Alberto Manguel explores the relationship between words and images in the current issue of Geist.
Perhaps the strongest, clearest exposition of the relationship or conflict was given in the eighteenth century by the German scholar Gotthold Ephraim Lessing. . . For Lessing, words could (or should) fully describe and explore the emotions; images, however, required greater restraint and found the power of the emotions. Lessing pointed out that a poet can depict the emotions of a character at any given moment and allow the reader to follow his or her progress through the narrative; a painter or sculptor is bound to the instant and is therefore constrained to a single expression. For Lessing, one “reading” evolves in time, the other in space; both require the active participation of the audience.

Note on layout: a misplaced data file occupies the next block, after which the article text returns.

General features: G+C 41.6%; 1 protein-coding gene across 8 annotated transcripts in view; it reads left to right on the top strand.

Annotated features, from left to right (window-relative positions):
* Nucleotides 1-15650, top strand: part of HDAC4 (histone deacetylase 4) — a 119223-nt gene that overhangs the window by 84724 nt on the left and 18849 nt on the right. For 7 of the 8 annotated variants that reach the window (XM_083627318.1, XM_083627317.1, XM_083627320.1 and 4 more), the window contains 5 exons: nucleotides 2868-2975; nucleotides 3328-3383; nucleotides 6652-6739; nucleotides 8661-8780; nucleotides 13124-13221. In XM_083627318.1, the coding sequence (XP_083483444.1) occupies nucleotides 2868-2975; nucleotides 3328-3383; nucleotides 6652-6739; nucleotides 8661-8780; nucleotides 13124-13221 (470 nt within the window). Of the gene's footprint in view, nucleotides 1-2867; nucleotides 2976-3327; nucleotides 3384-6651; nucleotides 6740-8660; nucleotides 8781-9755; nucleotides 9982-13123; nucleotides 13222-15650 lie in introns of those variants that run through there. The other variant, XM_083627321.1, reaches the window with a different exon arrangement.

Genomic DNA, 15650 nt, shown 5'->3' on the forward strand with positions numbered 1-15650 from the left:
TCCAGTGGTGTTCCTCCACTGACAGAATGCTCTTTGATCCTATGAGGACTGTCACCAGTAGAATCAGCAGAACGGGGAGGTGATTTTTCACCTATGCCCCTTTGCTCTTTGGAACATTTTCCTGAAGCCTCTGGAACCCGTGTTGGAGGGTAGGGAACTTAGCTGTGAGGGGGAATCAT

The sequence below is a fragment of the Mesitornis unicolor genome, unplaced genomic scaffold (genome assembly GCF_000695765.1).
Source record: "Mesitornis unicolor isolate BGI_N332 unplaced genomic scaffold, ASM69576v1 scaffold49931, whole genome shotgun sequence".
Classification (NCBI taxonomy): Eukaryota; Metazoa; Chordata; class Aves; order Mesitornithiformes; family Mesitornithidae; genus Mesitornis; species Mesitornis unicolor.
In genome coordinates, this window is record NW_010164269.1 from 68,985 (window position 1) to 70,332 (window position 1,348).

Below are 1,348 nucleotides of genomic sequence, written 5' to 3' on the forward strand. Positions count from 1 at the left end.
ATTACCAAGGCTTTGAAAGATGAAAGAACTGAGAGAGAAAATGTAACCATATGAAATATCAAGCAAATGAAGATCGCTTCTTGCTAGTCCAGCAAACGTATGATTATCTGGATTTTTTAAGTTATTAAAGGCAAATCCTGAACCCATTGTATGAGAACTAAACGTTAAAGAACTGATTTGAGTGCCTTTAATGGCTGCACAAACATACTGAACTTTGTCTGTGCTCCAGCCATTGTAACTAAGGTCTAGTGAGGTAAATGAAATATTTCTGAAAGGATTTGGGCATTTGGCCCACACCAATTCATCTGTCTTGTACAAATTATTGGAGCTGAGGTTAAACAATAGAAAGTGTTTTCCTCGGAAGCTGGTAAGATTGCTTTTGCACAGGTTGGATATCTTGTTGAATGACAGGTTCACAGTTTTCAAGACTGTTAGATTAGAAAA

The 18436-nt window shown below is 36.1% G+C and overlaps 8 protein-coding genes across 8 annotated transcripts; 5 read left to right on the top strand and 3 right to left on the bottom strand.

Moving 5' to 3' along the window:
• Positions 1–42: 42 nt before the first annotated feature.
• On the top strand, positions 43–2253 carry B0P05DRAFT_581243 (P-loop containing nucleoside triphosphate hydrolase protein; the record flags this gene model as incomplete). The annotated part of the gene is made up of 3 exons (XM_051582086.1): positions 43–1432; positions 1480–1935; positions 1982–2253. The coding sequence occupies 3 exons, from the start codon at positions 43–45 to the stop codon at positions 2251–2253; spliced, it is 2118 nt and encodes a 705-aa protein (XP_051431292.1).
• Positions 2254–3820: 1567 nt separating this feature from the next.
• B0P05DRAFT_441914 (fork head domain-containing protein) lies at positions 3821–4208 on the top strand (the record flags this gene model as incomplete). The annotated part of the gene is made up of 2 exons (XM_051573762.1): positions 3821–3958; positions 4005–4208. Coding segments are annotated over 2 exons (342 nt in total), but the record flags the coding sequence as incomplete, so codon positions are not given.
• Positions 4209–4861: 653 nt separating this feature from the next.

In his lovely anecdotal way, Manguel's essay is an ode to the comic book. Words and images, time and space, serving imagination, politics, absurdity, all.